"The Greatest Show on Earth” installation from Holly Ballard Martz is a showstopper. She spent two months diligently sewing dozens of American flags together to create a 30-foot circus tent. The installation included red and white striped vinyl flooring and a “NO EXIT” sign. Her statement on the current state of U.S. politics is incisive. Elected officials aren’t wearing sequined outfits and walking literal tightropes but it’s hard to shake the feeling many of us are stunned audience members of a horror show.
Martz started working with flags after the election of 45. She bleached the symbolic colors in the first and titled it “whitewashed.” It’s a reference to the ultimate goal of White nationalists. In addition, the modified flag addressed the whitewashing of history and the false narrative that this country has always been equal opportunity for all.
“The red, white and blue is known throughout the world as a symbol of liberty and justice for all, which it doesn’t live up to,” said Martz. “If you’re not going to live up to what it’s supposed to symbolize let’s just take all the color out and it’s just a worthless piece of fabric.”
Reconfiguring the flag can draw the ire of some, particularly those who have served in the armed forces, but for Martz it’s not meant to disrespect their service.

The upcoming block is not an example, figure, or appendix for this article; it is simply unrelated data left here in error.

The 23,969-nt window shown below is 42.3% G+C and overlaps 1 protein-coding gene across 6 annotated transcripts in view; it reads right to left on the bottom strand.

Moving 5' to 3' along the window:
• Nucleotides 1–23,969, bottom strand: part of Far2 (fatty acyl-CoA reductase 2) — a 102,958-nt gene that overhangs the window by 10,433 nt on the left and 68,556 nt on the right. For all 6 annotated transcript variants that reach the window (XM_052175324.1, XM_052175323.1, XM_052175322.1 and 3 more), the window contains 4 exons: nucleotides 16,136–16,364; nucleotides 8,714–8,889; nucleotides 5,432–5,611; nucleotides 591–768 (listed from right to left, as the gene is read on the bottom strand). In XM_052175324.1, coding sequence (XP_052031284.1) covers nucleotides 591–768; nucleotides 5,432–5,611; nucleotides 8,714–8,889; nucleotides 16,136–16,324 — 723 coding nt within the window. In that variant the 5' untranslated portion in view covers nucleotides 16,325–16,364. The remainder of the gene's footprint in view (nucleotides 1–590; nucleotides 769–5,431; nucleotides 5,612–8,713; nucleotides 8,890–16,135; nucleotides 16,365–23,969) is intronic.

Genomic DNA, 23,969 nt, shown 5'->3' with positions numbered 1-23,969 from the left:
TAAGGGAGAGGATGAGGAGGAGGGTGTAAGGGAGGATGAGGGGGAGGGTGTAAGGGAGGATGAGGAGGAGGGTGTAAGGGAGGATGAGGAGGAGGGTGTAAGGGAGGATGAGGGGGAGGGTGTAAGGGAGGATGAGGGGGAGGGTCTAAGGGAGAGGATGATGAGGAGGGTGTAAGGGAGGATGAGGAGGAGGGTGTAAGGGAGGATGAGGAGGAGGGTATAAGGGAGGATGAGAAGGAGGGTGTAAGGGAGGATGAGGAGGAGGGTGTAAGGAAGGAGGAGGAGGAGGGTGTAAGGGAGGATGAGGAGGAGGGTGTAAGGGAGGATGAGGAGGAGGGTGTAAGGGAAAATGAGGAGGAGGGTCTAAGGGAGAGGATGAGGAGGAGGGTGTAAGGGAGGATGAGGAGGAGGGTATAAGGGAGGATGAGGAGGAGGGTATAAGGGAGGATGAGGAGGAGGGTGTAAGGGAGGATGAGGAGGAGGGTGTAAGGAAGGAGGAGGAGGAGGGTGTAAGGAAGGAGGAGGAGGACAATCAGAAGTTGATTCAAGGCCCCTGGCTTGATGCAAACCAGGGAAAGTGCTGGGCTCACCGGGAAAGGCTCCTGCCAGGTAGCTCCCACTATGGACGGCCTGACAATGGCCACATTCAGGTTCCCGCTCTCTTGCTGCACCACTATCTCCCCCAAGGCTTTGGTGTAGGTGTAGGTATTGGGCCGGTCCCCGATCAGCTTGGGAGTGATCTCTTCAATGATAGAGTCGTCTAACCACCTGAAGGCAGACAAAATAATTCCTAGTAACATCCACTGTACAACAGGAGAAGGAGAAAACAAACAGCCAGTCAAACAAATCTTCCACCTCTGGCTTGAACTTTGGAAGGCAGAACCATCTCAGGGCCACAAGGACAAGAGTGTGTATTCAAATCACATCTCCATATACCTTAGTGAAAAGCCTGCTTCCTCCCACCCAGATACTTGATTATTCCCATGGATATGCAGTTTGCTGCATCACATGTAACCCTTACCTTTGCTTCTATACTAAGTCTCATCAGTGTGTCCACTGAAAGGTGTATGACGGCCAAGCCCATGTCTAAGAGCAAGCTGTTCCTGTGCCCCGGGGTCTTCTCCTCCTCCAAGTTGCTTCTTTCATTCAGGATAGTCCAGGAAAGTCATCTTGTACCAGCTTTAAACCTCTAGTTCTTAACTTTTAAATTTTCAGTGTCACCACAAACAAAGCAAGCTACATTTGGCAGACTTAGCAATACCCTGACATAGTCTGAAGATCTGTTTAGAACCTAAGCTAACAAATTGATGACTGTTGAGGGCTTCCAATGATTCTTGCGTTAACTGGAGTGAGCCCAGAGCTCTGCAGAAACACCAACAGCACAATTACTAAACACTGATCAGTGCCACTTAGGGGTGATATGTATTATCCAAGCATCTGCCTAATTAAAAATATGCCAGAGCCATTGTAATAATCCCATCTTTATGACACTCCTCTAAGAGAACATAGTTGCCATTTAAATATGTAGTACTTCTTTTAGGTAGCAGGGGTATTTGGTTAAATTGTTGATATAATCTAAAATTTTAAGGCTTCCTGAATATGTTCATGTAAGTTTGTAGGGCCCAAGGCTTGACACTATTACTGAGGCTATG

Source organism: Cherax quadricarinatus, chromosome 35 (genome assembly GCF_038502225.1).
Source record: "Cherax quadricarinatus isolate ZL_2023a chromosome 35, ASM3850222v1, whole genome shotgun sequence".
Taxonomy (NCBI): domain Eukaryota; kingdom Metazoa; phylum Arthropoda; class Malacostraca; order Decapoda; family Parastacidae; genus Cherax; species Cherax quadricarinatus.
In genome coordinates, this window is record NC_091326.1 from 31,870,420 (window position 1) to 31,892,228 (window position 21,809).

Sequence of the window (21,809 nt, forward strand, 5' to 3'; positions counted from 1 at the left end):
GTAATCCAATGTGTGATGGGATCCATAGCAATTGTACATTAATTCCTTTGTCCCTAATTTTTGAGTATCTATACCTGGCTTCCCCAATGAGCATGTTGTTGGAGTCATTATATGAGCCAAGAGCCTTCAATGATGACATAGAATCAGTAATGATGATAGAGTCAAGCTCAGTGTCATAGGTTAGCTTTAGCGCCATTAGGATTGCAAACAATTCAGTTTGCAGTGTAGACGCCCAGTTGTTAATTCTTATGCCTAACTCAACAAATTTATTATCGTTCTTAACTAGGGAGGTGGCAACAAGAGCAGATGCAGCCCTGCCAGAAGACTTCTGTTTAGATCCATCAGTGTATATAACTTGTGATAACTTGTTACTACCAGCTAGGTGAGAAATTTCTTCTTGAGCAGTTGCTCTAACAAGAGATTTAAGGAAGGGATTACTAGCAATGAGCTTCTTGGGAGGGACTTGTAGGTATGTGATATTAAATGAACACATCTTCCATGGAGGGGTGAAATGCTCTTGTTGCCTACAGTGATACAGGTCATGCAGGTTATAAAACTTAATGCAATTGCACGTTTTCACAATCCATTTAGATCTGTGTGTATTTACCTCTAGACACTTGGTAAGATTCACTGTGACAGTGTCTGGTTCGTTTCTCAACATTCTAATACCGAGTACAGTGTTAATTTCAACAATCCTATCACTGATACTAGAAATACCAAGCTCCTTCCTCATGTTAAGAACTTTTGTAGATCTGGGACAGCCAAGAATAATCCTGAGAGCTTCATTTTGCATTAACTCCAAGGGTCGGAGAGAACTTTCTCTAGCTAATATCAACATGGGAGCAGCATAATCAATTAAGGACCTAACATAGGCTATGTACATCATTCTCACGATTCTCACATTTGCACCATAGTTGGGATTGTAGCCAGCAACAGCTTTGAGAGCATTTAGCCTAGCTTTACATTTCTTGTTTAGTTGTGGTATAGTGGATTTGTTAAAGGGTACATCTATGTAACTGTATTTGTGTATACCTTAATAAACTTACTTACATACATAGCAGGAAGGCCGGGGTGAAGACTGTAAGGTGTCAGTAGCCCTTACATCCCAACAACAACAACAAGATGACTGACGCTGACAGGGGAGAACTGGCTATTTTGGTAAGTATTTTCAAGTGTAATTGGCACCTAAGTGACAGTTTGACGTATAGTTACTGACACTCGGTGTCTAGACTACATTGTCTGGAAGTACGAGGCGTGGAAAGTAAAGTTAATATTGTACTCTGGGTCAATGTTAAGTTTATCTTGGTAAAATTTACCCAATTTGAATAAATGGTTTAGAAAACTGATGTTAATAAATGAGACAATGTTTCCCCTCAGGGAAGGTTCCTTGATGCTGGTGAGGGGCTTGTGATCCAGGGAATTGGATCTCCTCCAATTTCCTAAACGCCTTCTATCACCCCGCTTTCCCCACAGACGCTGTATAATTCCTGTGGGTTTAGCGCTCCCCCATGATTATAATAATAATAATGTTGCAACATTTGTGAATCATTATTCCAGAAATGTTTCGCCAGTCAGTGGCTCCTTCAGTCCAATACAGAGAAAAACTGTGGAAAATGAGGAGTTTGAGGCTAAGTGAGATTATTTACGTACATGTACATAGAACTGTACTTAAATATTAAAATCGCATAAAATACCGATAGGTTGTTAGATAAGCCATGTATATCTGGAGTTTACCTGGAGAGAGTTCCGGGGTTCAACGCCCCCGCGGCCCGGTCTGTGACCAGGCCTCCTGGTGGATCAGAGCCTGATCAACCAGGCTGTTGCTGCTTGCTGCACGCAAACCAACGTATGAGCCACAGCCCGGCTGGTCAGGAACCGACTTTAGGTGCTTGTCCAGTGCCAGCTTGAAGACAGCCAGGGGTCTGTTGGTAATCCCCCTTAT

Calling out the hypocrisy of the American government isn’t the only sensitive subject matter Martz focuses on; add mental illness, gun violence and racism to her portfolio as well.
The multimedia works “I don’t see color (black)” and “I don’t see color (white)” are modeled after the Ishihara color blindness test. Rather than asking viewers to find the green number embedded in sea of red and orange dots or red colored number within green dots, she’s used the words “black” and “white.” Martz is tackling the notion of color blindness as it relates to race. When someone states they are colorblind, it’s used to signal they aren’t racist; everyone they encounter is judged as an individual. But the phrase is problematic and as Martz points out, it gives people an easy out.
“You’re saying I don’t see the problem and if you don’t see the problem you can’t fix it, you can’t address it,” said Martz. “As a white woman I have to say, ‘No there is a problem here.’ And I have to do what I can to help make it better. I can’t ignore it and try to make myself feel better by saying ‘I don’t see color.’ That doesn’t help anybody.”
She used a vintage x-ray viewer for the works and has used the medium for other pieces. Martz likes the idea that x-rays show us what’s below the surface and they illuminate what we wouldn’t otherwise see.
Martz’ “white terror alert system” is also precise. Five x-ray viewers are lined up vertically. The boxes read “LOW,” “GUARDED,” “ELEVATED,” “HIGH,” “SEVERE.” Behind each term is a brown background that gets progressively darker. For “amplifying the signal” Martz attached 45 dog whistles to a large red megaphone.